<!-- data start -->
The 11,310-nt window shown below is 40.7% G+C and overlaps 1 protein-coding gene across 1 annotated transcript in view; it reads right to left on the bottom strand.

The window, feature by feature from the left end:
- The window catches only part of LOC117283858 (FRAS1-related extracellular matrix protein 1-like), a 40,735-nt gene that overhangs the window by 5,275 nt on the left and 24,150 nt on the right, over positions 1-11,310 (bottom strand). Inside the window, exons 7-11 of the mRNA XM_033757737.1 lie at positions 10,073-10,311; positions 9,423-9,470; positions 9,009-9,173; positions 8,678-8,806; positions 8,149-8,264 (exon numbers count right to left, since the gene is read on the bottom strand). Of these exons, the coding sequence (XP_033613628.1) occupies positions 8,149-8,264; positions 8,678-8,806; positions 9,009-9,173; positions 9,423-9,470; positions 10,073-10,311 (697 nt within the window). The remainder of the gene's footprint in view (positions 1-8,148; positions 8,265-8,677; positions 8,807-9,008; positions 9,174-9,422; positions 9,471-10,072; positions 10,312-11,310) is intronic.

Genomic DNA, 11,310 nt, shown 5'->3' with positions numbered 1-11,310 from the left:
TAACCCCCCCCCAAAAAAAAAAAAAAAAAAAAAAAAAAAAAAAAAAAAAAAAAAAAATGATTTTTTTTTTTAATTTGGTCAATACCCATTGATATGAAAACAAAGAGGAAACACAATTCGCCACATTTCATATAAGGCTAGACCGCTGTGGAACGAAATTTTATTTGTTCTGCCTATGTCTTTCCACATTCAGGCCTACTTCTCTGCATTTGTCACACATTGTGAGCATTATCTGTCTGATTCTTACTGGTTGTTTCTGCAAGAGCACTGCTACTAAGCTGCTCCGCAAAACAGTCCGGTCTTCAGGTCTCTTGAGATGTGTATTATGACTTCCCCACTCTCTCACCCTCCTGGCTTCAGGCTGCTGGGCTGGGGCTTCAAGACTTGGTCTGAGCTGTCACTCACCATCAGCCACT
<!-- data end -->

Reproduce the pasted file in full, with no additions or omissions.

The 11,310-nt window shown below is 40.7% G+C and overlaps 1 protein-coding gene across 1 annotated transcript in view; it reads right to left on the bottom strand.

The window, feature by feature from the left end:
- The window catches only part of LOC117283858 (FRAS1-related extracellular matrix protein 1-like), a 40,735-nt gene that overhangs the window by 5,275 nt on the left and 24,150 nt on the right, over positions 1-11,310 (bottom strand). Inside the window, exons 7-11 of the mRNA XM_033757737.1 lie at positions 10,073-10,311; positions 9,423-9,470; positions 9,009-9,173; positions 8,678-8,806; positions 8,149-8,264 (exon numbers count right to left, since the gene is read on the bottom strand). Of these exons, the coding sequence (XP_033613628.1) occupies positions 8,149-8,264; positions 8,678-8,806; positions 9,009-9,173; positions 9,423-9,470; positions 10,073-10,311 (697 nt within the window). The remainder of the gene's footprint in view (positions 1-8,148; positions 8,265-8,677; positions 8,807-9,008; positions 9,174-9,422; positions 9,471-10,072; positions 10,312-11,310) is intronic.

Genomic DNA, 11,310 nt, shown 5'->3' with positions numbered 1-11,310 from the left:
TAACCCCCCCCCAAAAAAAAAAAAAAAAAAAAAAAAAAAAAAAAAAAAAAAAAAAAATGATTTTTTTTTTTAATTTGGTCAATACCCATTGATATGAAAACAAAGAGGAAACACAATTCGCCACATTTCATATAAGGCTAGACCGCTGTGGAACGAAATTTTATTTGTTCTGCCTATGTCTTTCCACATTCAGGCCTACTTCTCTGCATTTGTCACACATTGTGAGCATTATCTGTCTGATTCTTACTGGTTGTTTCTGCAAGAGCACTGCTACTAAGCTGCTCCGCAAAACAGTCCGGTCTTCAGGTCTCTTGAGATGTGTATTATGACTTCCCCACTCTCTCACCCTCCTGGCTTCAGGCTGCTGGGCTGGGGCTTCAAGACTTGGTCTGAGCTGTCACTCACCATCAGCCACT